Robert Leger, SPJ President, 417/836-1113 or cell 417/425-9140 or firstname.lastname@example.org
Gary Hill, SPJ Ethics Committee Chairman, 651/642-4437 or email@example.com
INDIANAPOLIS -- The Society of Professional Journalists disavows what it considers to be a misapplication of its Code of Ethics as part of a shareholder proposal submitted to Coca-Cola’s annual meeting.
The proposal would compel Coca-Cola to withhold contributions to National Public Radio and its affiliates because of objections to NPR’s news coverage of the Israeli-Palestinian conflict. SPJ’s name and ethics code have been specifically referenced in the shareholder resolution. SPJ has not endorsed this use of its code, and has serious objections to the code’s use in this instance.
The share-owner proposal submitted for action at the company’s annual meeting on April 16 directs that the board of Coca-Cola “should discontinue any support, direct or indirect, for National Public Radio and any associated entities, until such time as NPR broadcasts on the Middle East can be certified as meeting the standards set forth in the SPJ Code of Ethics.” The argument for the proposal cites several instances of what are called errors in coverage and failures to correct them.
Coca-Cola, in response, has said that its only involvement with NPR has been matching the personal contributions of its employees through its Matching Gifts Program.
In a letter to Coca-Cola, SPJ President Robert Leger and Ethics Committee Chairman Gary Hill note that the Society encourages citizens to use the Code of Ethics as a reference point to stimulate discussion on the ethics of news coverage. However, they note that the code is voluntary by design and was never intended for use in judicial or quasi-judicial ways. The code does not provide any enforcement or fact-finding mechanism for assessing the validity of contested interpretations of news coverage.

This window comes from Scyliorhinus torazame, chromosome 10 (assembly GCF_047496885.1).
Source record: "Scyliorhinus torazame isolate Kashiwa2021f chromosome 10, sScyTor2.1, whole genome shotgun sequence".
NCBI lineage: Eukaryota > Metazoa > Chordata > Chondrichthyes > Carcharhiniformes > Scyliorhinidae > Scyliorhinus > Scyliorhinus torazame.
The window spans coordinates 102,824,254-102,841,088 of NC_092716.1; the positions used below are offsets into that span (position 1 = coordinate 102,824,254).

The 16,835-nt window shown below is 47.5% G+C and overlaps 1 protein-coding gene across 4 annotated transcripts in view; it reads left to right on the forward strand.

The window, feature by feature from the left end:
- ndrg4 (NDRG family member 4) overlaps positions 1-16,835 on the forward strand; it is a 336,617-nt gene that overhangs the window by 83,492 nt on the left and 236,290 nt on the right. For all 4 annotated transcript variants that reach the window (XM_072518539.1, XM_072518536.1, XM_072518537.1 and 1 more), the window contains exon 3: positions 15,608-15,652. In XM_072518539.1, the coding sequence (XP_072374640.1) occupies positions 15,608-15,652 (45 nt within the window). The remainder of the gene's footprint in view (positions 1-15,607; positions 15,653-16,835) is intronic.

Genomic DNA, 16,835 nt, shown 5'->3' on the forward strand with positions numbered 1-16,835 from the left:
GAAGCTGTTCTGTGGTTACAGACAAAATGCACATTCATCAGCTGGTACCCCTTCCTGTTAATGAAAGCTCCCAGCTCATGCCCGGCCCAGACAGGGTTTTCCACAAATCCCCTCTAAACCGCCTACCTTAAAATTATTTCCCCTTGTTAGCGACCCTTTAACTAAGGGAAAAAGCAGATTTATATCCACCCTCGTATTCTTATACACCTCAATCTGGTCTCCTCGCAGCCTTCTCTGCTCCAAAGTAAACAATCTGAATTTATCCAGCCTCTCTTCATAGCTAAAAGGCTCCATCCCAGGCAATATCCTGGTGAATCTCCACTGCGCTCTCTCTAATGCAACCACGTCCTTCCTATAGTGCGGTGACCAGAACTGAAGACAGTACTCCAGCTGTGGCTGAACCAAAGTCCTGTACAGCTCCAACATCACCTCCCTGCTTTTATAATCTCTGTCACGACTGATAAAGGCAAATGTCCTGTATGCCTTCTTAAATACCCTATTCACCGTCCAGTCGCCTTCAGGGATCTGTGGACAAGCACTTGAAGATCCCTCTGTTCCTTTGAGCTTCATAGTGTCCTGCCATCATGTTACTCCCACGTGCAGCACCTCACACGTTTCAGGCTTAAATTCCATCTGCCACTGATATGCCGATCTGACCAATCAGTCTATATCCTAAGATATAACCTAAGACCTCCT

SPJ does not “certify” news coverage and opposes any attempt by others to use the Code of Ethics for that purpose.
“Our strong belief in ethical journalism is balanced by an equally strong belief in a free and unfettered press,” Leger and Hill wrote. “Attempts to ‘certify’ any news coverage as in compliance with the ethics code chill the free and responsible exchange of ideas. The shareholder resolution seeks to use our code to economically punish a news organization that is actively engaged in covering one of the most controversial topics of our time. We wish to make clear SPJ sees this as an abuse of its code and repudiates the use of its name in that effort.”
SPJ’s Code of Ethics can be found at www.spj.org/ethics_code.asp.
A copy of the letter follows.
The Society of Professional Journalists works to improve and protect journalism. SPJ is dedicated to encouraging the free practice of journalism and stimulating high standards of ethical behavior. Founded in 1909 as Sigma Delta Chi, and based in Indianapolis, SPJ promotes the free flow of information vital to a well-informed public, works to inspire and educate the next generation of journalists, and protects First Amendment guarantees of freedom of speech and press.